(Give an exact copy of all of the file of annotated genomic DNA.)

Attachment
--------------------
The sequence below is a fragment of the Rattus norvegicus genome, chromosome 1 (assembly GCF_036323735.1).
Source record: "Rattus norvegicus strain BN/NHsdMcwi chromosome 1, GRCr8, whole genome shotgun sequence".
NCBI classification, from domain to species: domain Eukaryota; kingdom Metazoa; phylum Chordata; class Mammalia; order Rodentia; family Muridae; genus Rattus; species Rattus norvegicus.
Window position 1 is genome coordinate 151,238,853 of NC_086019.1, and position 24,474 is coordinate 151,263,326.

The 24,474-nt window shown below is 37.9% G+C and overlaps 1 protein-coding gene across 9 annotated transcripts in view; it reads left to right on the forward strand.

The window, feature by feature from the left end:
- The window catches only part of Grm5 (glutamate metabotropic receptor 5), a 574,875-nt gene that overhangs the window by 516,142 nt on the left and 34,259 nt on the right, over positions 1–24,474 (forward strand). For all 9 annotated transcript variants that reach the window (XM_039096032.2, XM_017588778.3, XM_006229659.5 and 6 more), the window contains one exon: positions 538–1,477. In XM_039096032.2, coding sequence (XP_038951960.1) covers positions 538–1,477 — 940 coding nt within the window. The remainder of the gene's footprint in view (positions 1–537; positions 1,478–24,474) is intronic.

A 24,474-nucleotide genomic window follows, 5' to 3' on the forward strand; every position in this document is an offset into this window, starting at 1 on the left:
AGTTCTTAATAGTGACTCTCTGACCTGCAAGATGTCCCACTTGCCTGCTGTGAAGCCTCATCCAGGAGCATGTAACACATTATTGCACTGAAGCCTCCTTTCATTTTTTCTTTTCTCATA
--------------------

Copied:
The sequence below is a fragment of the Rattus norvegicus genome, chromosome 1 (assembly GCF_036323735.1).
Source record: "Rattus norvegicus strain BN/NHsdMcwi chromosome 1, GRCr8, whole genome shotgun sequence".
NCBI classification, from domain to species: domain Eukaryota; kingdom Metazoa; phylum Chordata; class Mammalia; order Rodentia; family Muridae; genus Rattus; species Rattus norvegicus.
Window position 1 is genome coordinate 151,238,853 of NC_086019.1, and position 24,474 is coordinate 151,263,326.

The 24,474-nt window shown below is 37.9% G+C and overlaps 1 protein-coding gene across 9 annotated transcripts in view; it reads left to right on the forward strand.

The window, feature by feature from the left end:
- The window catches only part of Grm5 (glutamate metabotropic receptor 5), a 574,875-nt gene that overhangs the window by 516,142 nt on the left and 34,259 nt on the right, over positions 1–24,474 (forward strand). For all 9 annotated transcript variants that reach the window (XM_039096032.2, XM_017588778.3, XM_006229659.5 and 6 more), the window contains one exon: positions 538–1,477. In XM_039096032.2, coding sequence (XP_038951960.1) covers positions 538–1,477 — 940 coding nt within the window. The remainder of the gene's footprint in view (positions 1–537; positions 1,478–24,474) is intronic.

A 24,474-nucleotide genomic window follows, 5' to 3' on the forward strand; every position in this document is an offset into this window, starting at 1 on the left:
AGTTCTTAATAGTGACTCTCTGACCTGCAAGATGTCCCACTTGCCTGCTGTGAAGCCTCATCCAGGAGCATGTAACACATTATTGCACTGAAGCCTCCTTTCATTTTTTCTTTTCTCATA